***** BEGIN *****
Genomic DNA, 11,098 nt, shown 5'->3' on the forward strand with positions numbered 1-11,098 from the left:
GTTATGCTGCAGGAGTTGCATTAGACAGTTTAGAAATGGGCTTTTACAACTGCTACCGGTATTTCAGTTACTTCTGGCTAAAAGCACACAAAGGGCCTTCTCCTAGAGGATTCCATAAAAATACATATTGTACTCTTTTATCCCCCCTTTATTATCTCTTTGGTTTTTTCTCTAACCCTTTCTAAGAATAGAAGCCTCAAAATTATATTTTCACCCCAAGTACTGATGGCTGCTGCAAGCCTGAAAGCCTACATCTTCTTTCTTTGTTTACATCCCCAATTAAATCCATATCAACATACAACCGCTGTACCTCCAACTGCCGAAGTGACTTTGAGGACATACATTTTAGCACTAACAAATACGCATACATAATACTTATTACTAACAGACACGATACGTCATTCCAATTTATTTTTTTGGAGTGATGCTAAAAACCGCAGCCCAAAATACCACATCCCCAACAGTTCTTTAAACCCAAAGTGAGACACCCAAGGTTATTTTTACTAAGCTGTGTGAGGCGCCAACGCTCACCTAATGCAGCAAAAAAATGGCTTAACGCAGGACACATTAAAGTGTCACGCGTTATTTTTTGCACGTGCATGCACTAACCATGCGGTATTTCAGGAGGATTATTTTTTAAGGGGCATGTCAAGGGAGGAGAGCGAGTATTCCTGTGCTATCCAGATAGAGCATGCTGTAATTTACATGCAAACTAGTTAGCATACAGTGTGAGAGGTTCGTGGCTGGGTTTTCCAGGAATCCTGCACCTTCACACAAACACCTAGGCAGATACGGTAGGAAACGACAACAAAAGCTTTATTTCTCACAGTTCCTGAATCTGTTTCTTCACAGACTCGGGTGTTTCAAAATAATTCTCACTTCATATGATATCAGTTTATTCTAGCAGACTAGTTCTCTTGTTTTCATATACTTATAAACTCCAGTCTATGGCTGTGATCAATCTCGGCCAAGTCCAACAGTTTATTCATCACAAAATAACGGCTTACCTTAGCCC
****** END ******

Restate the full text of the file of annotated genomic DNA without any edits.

Genomic DNA, 11,098 nt, shown 5'->3' on the forward strand with positions numbered 1-11,098 from the left:
GTTATGCTGCAGGAGTTGCATTAGACAGTTTAGAAATGGGCTTTTACAACTGCTACCGGTATTTCAGTTACTTCTGGCTAAAAGCACACAAAGGGCCTTCTCCTAGAGGATTCCATAAAAATACATATTGTACTCTTTTATCCCCCCTTTATTATCTCTTTGGTTTTTTCTCTAACCCTTTCTAAGAATAGAAGCCTCAAAATTATATTTTCACCCCAAGTACTGATGGCTGCTGCAAGCCTGAAAGCCTACATCTTCTTTCTTTGTTTACATCCCCAATTAAATCCATATCAACATACAACCGCTGTACCTCCAACTGCCGAAGTGACTTTGAGGACATACATTTTAGCACTAACAAATACGCATACATAATACTTATTACTAACAGACACGATACGTCATTCCAATTTATTTTTTTGGAGTGATGCTAAAAACCGCAGCCCAAAATACCACATCCCCAACAGTTCTTTAAACCCAAAGTGAGACACCCAAGGTTATTTTTACTAAGCTGTGTGAGGCGCCAACGCTCACCTAATGCAGCAAAAAAATGGCTTAACGCAGGACACATTAAAGTGTCACGCGTTATTTTTTGCACGTGCATGCACTAACCATGCGGTATTTCAGGAGGATTATTTTTTAAGGGGCATGTCAAGGGAGGAGAGCGAGTATTCCTGTGCTATCCAGATAGAGCATGCTGTAATTTACATGCAAACTAGTTAGCATACAGTGTGAGAGGTTCGTGGCTGGGTTTTCCAGGAATCCTGCACCTTCACACAAACACCTAGGCAGATACGGTAGGAAACGACAACAAAAGCTTTATTTCTCACAGTTCCTGAATCTGTTTCTTCACAGACTCGGGTGTTTCAAAATAATTCTCACTTCATATGATATCAGTTTATTCTAGCAGACTAGTTCTCTTGTTTTCATATACTTATAAACTCCAGTCTATGGCTGTGATCAATCTCGGCCAAGTCCAACAGTTTATTCATCACAAAATAACGGCTTACCTTAGCCC